Tuesday, September 27, 2016

Job Tips: The Limited Partner

A readers wants your input and advice:

"I was made a limited partner at a small firm (less than 10 attorneys) back in January and I'm doing it wrong. The incentive to hoard work instead of giving it to paralegals or an associate has been too strong and I'm leaving money on the table (for the firm) by not getting to everything my clients are willing to pay for. Back in January, the idea of profit sharing for work given out or supervised was ruled out. I'm still well compensated with the projects I am able to get to myself, but I haven't been feeling generous enough to give work away. Frankly, I've been stingy with my time when the others in the practice group I used to supervise at straight salary want help or work. If/when I make equity partner, I will have some bad habits to undo if I stay on this path. 
The blog's experience would be appreciated to help me figure out how to approach the mismatched incentives. I think I need to adjust my perspective."

What do you think?

26 comments:

  1. Simple - just farm the work to paralegals and legal assistants, then bill the time like you did the work. It's what I like to call a win-win. Everything gets done at your rate.

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    1. . . . and you see no ethical problem with billing a client at an attorney's rate for paralegal and secretarial work? Who are you ??

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    2. Whatever gave you the idea that I didn't and don't see a problem with it?

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  2. Give it to an associate. Then, when the time comes to bill the work, bill it as if you did it. Partnership has its privileges.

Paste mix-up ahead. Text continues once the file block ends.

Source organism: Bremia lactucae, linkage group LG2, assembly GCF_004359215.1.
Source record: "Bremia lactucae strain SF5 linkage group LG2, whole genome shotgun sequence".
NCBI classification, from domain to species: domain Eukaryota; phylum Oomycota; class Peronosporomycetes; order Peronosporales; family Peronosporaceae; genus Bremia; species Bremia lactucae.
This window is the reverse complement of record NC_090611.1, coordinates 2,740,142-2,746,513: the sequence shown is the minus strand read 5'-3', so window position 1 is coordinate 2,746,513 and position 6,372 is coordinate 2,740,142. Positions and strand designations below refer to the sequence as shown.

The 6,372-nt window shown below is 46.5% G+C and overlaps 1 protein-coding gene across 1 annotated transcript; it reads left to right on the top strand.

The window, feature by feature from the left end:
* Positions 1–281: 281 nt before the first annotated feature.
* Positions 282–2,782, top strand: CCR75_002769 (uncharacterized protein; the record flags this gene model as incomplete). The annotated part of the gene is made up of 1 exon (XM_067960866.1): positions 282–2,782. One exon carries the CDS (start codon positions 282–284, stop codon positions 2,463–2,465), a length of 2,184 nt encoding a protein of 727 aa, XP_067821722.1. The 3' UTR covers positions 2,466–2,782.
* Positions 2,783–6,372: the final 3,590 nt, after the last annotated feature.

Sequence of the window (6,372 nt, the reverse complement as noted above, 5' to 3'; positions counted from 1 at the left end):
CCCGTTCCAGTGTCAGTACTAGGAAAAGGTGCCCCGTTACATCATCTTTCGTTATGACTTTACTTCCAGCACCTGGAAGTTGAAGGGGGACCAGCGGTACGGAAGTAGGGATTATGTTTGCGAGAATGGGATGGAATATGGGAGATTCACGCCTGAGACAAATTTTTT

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    1. Signed, People who have never read "The Firm."

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    2. Watching the movie doesn't count as reading the book. Countersigned, People who did actually read "The Firm."

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  3. And that's why people hate attorney's. You sad motherfuckers.

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  4. You don't have equity?

    You're not a partner.

    I get a cut of everything I originate, whether I work on it or not (often the stuff I land is given to junior associates because I'm too busy).

    But I don't have equity, yet.

    So guess what?

    I'm still just an associate no matter what fancy title they give me. And I'm sure as shit not a "Limited Partner" whatever that is.

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    1. what's the norm in the market? I've heard others call an "eat-what-you-kill-senior associate" a "junior partner"

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  5. I'm not the wealthiest attorney in town, but I have a decent reputation and sleep at night by living my work life by one simple motto: do what is best for the client. The point of practicing law should not be to milk a client for every cent they are willing to pay. They may pay it to you today, for this case, but in the long run it's not worth it.

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    1. The motto of Bill like crazy has taken down firms. You must give value to clients. I practice plaintiffs work, so I no longer bill, but I have hired attorneys and been billed $250 - $750 an hour, which is fine, but it is the overbilling that makes you mad.

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    2. Corrolary #1 to the simple motto: Having a happy lawyer is one of the best tools in the client's toolchest.